The technology is used mostly to block spammers and bots that try to automatically harvest email addresses or try to automatically sign up for or make use of Web sites, blogs or forums. CAPTCHA, whose users include Yahoo and Google, blocks automated systems, which can't read the distorted letters in the graphic.
The algorithm for CAPTCHA is public, as the "P" in the name implies. The test was developed in various forms around 1996, but it got its distinctive name in 2000 from researchers at Carnegie Mellon University and IBM. Cracking the algorithm won't make the CAPTCHA vulnerable, since the algorithm is only used for generating the random series of letters and numbers in the image. The system works because humans and computers process strings of characters differently.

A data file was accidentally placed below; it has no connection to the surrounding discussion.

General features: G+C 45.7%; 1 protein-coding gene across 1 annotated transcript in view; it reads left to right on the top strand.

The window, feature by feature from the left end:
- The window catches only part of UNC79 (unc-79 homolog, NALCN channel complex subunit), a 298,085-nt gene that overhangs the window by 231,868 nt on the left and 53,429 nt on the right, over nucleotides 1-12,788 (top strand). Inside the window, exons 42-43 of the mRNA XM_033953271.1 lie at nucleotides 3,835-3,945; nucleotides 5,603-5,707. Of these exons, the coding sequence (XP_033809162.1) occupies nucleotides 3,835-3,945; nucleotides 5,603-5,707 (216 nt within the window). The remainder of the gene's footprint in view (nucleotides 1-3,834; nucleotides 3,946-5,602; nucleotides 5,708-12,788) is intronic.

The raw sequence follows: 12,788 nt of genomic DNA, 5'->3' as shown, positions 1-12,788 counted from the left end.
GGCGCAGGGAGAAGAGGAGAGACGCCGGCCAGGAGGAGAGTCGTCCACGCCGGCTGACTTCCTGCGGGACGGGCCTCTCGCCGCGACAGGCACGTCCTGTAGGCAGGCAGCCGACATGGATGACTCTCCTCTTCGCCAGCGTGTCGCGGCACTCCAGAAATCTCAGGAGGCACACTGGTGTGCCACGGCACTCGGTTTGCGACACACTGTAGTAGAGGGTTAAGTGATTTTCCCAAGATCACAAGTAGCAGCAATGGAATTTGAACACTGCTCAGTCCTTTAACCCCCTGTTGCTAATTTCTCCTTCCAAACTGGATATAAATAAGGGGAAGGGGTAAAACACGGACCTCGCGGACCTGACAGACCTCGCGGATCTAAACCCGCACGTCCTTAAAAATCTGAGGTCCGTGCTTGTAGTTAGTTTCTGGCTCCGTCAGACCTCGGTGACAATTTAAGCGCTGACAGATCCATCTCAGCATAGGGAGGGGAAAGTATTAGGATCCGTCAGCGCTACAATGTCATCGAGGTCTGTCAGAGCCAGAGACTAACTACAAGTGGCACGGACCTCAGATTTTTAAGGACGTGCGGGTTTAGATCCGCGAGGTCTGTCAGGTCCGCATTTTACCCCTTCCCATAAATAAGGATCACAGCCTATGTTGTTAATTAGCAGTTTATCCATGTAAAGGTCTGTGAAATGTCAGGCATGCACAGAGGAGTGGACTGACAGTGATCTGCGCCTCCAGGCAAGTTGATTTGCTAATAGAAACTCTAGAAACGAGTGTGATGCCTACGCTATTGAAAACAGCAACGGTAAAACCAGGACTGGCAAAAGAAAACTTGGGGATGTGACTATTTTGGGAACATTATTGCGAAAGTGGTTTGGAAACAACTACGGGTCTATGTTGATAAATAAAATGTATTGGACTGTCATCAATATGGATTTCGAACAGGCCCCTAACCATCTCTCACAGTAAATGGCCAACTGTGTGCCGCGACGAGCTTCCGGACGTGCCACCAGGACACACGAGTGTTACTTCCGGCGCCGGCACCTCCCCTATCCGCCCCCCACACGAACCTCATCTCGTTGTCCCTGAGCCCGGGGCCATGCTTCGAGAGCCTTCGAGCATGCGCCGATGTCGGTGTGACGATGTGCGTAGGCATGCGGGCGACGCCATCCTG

One of the problems with CAPTCHA is that sometimes the characters are so distorted that they can't even be recognized by people with good vision, let alone visually handicapped individuals. Depending on local regulations for handicapped access to Web sites, this can also be a compliance issue for some Web-based businesses.
CAPTCHA technology is easy to implement, but requires some knowledge of hypertext preprocessor (PHP) or other Web scripting languages. For more information and links to extensive resources, check the How to use CAPTCHA Web site and The CAPTCHA Project. Both sites also have examples of CAPTCHAs and in-depth tutorials on how to develop and implement CAPTCHA for your Web site.
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This was first published in April 2007